Night Snow. Photo by drew leavy/flickr
It is very cold here in England, and there is lots of snow on the ground. What do you think about snow? Yes, snow can be cold and wet and miserable. But it can also change familiar things – our houses and gardens, our streets and our cities – into something strange and new and beautiful.
Good poetry is like snow – it too can change familiar things into something strange and new and beautiful. So I looked for a poem about snow to read you, and I have found one by a poet called Brian Patten.
Brian Patten was born in Liverpool in 1946, which means that he is nearly as old as I am! In the 1960s, he was one of a group of young poets from Liverpool whose poems became very popular and widely read. It is easy to understand why – the poems are direct, simple and often funny. Brian Patten is today one of Britain’s leading poets, and he has written lots of poems both for adults and for children. There are links to some of his poems, and to more information, on the website. I sent him an e-mail, to say that I would like to use this poem in a podcast, and he has kindly agreed that I can. So here it is, Remembering Snow.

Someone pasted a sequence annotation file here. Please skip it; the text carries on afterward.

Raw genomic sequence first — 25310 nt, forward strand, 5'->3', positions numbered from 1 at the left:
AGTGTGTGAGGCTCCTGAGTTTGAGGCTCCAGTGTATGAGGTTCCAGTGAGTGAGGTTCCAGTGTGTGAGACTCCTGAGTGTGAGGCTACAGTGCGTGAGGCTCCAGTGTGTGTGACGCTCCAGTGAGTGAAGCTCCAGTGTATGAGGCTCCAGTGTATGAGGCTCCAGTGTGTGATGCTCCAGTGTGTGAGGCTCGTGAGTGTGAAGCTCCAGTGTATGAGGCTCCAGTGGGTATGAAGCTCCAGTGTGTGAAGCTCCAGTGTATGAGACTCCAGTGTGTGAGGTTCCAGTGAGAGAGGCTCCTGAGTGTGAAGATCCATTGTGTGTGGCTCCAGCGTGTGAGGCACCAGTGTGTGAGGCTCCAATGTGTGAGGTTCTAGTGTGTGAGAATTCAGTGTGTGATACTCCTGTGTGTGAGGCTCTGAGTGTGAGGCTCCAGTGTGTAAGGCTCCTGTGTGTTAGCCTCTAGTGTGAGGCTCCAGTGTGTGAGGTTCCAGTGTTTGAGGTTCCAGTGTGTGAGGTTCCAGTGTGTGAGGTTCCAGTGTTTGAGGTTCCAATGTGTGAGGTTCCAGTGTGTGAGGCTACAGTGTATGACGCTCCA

I did not sleep last night.
The falling snow was beautiful and white.
I dressed, sneaked down the stairs
And opened wide the door.
I had not seen such snow before.
Our grubby little street had gone.
The world was brand-new, and everywhere
There was a pureness in the air.
I felt such peace.
Watching every flake
I felt more and more awake.
I thought I had learned all there was to know
About the trillion million different kinds
Of swirling frosty flakes of snow.
That was not so.
I did not know how vividly it lit
The world with such a peaceful glow.
Upstairs my mother slept.
I could not drag myself away from that sight
To call her down and have her share
The mute miracle of the snow.
It seemed to fall for me alone.
How beautiful our grubby little street had grown!
(Copyright Brian Patten. Used here with permission.)
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